2. Scherrer Maria A, Castro Lúcia P, Rocha Vanessa B, Pacheco Leonardo. The dermatoscopy in the skin pathergy testing: case series in patients with suspected behçet’s disease. Revista brasileira de reumatologia (english edition) 2014;54(6):494-498.
Medscape published the results of a survey conducted on over 21,000 global physicians, who answered the most wrenching ethical questions in medicine. Find out the changing opinions on controversial issues. Share your views on these issues with a comment below.

[Link to the report]

Labels: ,

commentAdd Your Comments/Suggestions/Criticisms! | View Comments | Links to this post

Role of Hyaluronic Acid Treatment in the Prevention Keloid Scarring

Hyaluronic acid as a volume enhancer is an important tool in any dermatologist’s armamentarium. This interesting in vitro study demonstrated that HA has the potential to normalize some of the characteristic features of keloid fibroblasts such as hyperproliferation activity, growth factor production, and extracellular matrix deposition depending on the specific genotype of the keloid fibroblast cell line. Administration of high molecular weight HA is able to reverse keloid deficiencies such as hyperproliferation and aberrant ECM deposition to a more normal phenotype. Though it is still early days as the lab results do not always translate to clinical improvement, we may soon be injecting hyalunoric acid fillers into keloids instead of steroids.

Labels: , ,

commentAdd Your Comments/Suggestions/Criticisms! | View Comments | Links to this post

How Chlorophyll Cuts Acne

Acne is a common teenage problem that leads to severe psychological morbidity. Isotretinoin is an effective treatment but has several serious side-effects making it a final resort in recalcitrant cases. Several anecdotal remedies exist with many websites claiming successful magic-bullets to lure gullible teenage girls to shell out their pocket money.
Image Credit Meghan @ Flikr (Image altered and text added)
Photodynamic Therapy (PDT) is another treatment modality that makes use of photosensitizers such as 5-Aminolevulinic acid (ALA) and Methyl Aminolevulinate (MAL). These chemicals get converted to porphyrin that can release reactive oxygen species on exposure to certain wavelengths of light. However, they can remain on the skin for a prolonged period leading to photosensitivity and is not suitable for dark skinned patients. The quest for a better photosensitizer has been a priority for quite some time.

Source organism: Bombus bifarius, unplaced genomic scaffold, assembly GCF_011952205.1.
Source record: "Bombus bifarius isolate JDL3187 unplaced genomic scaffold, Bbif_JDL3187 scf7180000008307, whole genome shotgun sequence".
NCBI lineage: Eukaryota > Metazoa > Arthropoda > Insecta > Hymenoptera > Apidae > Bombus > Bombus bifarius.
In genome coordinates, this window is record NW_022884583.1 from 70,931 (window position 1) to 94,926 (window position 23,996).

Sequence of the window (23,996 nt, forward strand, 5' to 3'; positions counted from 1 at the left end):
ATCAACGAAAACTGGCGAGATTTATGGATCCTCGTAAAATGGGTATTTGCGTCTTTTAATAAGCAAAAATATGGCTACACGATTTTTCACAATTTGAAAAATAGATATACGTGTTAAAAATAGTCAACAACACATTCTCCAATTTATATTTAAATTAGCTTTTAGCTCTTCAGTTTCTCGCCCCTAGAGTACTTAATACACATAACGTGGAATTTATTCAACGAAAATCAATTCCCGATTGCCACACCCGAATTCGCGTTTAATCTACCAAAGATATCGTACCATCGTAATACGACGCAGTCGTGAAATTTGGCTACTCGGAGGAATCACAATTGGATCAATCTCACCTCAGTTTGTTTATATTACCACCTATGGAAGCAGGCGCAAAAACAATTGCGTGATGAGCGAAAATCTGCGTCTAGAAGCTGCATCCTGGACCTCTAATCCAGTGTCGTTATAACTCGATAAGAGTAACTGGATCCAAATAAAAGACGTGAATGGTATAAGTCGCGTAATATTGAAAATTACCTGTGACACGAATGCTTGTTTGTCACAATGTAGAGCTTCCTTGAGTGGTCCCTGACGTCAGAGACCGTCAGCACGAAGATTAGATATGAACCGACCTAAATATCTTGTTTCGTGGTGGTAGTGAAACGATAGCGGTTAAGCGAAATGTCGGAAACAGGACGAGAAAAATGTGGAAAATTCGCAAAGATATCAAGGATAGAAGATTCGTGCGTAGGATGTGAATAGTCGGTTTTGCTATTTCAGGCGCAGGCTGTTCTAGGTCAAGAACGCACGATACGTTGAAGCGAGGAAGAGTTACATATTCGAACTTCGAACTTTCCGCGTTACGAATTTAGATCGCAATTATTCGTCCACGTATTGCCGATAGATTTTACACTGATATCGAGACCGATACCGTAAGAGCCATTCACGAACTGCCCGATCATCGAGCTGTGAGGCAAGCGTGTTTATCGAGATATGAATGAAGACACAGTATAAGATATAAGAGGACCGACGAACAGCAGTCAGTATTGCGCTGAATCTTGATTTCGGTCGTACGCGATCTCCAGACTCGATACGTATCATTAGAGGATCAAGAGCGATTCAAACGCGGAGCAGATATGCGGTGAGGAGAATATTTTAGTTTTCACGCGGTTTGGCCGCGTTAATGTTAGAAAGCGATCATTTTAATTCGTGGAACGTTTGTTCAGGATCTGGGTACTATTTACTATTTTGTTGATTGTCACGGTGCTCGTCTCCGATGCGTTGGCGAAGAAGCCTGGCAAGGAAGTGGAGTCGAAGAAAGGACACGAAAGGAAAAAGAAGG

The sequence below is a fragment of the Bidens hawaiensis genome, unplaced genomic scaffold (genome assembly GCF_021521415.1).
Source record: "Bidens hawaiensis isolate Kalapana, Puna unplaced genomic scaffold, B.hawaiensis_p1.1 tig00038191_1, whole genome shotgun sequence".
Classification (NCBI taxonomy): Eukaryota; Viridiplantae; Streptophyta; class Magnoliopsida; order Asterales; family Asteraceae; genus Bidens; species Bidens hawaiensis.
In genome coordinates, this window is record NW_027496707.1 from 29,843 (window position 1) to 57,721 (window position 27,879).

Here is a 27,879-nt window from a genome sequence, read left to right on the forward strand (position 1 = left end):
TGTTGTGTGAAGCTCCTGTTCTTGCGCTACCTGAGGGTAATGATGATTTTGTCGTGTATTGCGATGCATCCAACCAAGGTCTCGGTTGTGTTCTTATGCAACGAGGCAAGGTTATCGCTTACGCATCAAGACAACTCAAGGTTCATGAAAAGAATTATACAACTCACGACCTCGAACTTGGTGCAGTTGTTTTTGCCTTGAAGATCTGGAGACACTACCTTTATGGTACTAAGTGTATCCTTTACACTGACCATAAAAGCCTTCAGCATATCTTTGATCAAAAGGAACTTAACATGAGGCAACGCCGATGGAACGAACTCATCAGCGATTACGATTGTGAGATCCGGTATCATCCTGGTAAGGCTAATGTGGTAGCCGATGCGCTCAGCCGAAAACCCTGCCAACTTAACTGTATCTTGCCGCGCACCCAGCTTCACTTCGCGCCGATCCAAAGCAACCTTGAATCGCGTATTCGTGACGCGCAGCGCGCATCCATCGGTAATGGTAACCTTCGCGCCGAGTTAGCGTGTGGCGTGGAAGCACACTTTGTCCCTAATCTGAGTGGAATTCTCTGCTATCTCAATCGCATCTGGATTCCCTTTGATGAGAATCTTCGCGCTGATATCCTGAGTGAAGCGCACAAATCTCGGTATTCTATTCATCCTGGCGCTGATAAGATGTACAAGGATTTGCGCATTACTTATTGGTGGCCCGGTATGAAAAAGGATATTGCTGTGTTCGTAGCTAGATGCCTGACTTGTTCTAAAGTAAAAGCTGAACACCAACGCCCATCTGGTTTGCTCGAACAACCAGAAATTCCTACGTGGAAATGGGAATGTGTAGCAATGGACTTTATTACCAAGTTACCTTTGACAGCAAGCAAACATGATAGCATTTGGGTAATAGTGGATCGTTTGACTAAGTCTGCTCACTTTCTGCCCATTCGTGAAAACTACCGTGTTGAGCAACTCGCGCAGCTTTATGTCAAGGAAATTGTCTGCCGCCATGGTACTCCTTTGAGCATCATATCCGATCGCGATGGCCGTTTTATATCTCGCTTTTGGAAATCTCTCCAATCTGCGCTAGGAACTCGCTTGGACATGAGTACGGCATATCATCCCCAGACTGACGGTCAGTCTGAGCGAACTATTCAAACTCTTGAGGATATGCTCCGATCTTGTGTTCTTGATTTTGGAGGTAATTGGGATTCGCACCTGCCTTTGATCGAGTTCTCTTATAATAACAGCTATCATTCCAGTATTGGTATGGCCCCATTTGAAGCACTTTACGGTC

A recent study published in JAAD* proposes Chlorophyll-a as the superior photosensitizer that we were waiting for. Chlorophyll-a is apparently much safer that ALA and MAL and has the following advantages:

Chlorophyll-a has intrinsic photosensitizer characteristics and does not need prior activation. Hence, the onset of action is fast.
Chlorophyll-a undergoes spontaneous permanent degradation with no risk of prolonged photosensitivity.
Chlorophyll-a is cheaper than ALA and MAL

Please share/like below to read the fourth advantage:

 The histological changes following PDT showed a sustained decrease in pilosebaceous units. Hence Chlorophyll-a PDT may be as sustainable as isotretinoin in preventing recurrence.  The combination of blue and red lights are used for activation. The study shows good promise for Chlorophyll-a PDT to emerge as a sustainable and effective treatment for recalcitrant acne.


*Byong Han Song, Dong Hun Lee, Byung Chul Kim, Sang Hyeon Ku, Eun Joo Park, In Ho Kwon, Kwang Ho Kim, Kwang Joong Kim, Photodynamic therapy using chlorophyll-a in the treatment of acne vulgaris: A randomized, single-blind, split-face study, Journal of the American Academy of Dermatology, Volume 71, Issue 4, October 2014, Pages 764-771, ISSN 0190-9622.
Keywords: acne vulgaris; chlorophyll-a; light-emitting diode; photodynamic therapy; photosensitizer; treatment

Labels: , , , ,

commentAdd Your Comments/Suggestions/Criticisms! | View Comments | Links to this post

About Me

As a Dermatologist and Informatician my research mainly involves application of bioinformatics techniques and tools in dermatological conditions. However my research interests are varied and I have publications in areas ranging from artificial intelligence, sequence analysis, systems biology, ontology development, microarray analysis, immunology, computational biology and clinical dermatology. I am also interested in eHealth, Health Informatics and Health Policy.


Bell Raj Eapen
Hamilton, ON